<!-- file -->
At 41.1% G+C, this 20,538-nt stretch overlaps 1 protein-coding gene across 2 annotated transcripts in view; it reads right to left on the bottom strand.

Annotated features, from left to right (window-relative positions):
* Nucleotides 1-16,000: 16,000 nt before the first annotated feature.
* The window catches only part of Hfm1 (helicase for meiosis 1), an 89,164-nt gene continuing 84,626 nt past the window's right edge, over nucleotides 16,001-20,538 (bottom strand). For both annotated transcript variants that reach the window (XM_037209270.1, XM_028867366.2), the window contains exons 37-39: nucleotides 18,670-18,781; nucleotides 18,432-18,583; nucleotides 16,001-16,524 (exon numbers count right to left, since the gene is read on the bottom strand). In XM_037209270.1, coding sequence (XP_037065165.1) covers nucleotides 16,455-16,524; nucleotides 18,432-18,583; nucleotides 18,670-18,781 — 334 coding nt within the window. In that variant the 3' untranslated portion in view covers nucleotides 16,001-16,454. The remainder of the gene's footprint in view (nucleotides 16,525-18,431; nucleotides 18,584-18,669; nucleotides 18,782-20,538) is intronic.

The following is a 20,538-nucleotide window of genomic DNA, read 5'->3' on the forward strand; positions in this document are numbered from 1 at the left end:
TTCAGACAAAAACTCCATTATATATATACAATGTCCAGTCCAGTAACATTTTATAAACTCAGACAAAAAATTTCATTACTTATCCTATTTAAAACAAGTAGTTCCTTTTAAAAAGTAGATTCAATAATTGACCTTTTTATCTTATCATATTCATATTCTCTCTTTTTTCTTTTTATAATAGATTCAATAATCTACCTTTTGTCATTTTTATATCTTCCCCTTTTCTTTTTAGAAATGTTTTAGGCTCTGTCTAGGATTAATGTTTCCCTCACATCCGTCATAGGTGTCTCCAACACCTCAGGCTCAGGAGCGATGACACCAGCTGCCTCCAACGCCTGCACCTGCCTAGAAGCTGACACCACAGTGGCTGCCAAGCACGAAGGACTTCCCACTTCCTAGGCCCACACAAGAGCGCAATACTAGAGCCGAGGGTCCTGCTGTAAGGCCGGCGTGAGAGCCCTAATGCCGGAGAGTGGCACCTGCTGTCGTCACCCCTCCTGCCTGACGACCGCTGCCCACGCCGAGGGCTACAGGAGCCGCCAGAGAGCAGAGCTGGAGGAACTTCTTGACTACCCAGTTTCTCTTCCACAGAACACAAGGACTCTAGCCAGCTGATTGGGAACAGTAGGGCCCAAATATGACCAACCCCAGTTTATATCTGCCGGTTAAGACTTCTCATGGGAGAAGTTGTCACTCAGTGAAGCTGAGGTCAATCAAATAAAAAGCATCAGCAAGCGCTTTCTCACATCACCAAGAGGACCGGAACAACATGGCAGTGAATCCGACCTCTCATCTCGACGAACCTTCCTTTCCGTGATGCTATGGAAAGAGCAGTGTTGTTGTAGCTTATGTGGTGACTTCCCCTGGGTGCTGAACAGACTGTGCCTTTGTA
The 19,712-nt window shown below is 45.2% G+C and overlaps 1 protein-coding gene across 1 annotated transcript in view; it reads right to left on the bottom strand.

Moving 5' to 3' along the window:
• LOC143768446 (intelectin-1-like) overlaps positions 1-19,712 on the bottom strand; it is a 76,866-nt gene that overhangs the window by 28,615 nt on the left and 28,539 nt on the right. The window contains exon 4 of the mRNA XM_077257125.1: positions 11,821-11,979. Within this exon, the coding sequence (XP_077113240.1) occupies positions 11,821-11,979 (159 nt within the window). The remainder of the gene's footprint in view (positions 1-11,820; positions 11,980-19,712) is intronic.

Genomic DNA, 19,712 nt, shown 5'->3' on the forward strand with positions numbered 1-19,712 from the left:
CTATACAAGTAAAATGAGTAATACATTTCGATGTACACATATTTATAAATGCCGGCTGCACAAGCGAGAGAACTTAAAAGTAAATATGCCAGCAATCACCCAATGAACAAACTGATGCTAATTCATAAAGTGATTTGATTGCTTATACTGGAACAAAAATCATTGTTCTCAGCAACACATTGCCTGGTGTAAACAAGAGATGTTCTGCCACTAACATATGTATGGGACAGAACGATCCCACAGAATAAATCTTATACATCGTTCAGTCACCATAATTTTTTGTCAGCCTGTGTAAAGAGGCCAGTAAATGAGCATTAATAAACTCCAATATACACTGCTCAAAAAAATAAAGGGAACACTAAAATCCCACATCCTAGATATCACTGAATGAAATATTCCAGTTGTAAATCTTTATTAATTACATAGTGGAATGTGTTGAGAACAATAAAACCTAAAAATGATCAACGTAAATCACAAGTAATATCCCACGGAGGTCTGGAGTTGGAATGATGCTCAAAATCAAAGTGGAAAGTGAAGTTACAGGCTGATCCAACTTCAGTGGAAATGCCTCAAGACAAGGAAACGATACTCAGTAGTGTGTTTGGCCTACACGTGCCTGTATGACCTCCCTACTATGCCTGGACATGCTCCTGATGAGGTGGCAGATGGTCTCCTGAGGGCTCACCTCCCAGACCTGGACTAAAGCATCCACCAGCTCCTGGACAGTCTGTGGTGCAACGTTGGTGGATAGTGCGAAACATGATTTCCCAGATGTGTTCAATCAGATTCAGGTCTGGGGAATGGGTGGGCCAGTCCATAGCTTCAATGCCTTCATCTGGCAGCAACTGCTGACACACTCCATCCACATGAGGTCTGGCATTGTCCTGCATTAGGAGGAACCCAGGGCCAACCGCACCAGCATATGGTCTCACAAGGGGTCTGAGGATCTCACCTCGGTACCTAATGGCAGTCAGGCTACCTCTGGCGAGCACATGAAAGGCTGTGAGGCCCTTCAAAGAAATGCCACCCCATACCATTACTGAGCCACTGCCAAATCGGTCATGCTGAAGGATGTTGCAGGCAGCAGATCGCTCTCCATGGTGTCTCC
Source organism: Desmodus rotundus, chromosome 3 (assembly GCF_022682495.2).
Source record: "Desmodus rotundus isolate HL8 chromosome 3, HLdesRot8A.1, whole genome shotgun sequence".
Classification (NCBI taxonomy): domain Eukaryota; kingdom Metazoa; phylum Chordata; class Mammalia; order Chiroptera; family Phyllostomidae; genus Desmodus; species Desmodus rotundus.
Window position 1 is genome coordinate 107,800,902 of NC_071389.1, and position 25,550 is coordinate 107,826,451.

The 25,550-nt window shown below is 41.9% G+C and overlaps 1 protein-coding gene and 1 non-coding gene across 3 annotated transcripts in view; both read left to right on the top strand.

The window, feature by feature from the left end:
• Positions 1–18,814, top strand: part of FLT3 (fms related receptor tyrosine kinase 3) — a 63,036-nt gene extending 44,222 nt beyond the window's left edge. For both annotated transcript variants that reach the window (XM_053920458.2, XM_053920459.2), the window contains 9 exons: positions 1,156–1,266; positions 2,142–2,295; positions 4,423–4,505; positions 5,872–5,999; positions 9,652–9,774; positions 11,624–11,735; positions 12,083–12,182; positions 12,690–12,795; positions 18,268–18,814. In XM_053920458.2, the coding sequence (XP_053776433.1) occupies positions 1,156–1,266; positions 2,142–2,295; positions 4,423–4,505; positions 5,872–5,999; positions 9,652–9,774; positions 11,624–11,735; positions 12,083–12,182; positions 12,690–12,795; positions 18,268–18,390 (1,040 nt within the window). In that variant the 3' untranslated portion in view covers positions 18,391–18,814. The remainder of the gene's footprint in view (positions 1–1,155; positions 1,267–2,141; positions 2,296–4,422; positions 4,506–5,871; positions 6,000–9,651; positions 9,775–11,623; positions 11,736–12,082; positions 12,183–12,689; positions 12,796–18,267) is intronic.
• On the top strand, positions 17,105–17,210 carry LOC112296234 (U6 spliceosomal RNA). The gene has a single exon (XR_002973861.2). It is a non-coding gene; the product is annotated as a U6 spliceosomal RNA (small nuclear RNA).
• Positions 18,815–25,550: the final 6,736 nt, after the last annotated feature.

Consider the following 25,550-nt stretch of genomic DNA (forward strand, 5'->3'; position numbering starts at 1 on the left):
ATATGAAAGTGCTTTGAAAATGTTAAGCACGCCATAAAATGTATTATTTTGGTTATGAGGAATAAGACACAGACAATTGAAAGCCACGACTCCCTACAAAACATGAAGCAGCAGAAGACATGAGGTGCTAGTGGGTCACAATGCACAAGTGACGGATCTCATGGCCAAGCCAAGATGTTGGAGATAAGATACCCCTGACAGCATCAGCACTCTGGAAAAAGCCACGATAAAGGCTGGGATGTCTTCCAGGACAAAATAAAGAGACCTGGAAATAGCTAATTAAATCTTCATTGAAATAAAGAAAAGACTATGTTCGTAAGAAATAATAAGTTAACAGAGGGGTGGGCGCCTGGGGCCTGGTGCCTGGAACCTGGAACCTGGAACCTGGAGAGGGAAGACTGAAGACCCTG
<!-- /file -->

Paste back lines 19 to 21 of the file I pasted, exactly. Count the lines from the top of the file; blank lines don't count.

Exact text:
• On the top strand, positions 17,105–17,210 carry LOC112296234 (U6 spliceosomal RNA). The gene has a single exon (XR_002973861.2). It is a non-coding gene; the product is annotated as a U6 spliceosomal RNA (small nuclear RNA).
• Positions 18,815–25,550: the final 6,736 nt, after the last annotated feature.

Consider the following 25,550-nt stretch of genomic DNA (forward strand, 5'->3'; position numbering starts at 1 on the left):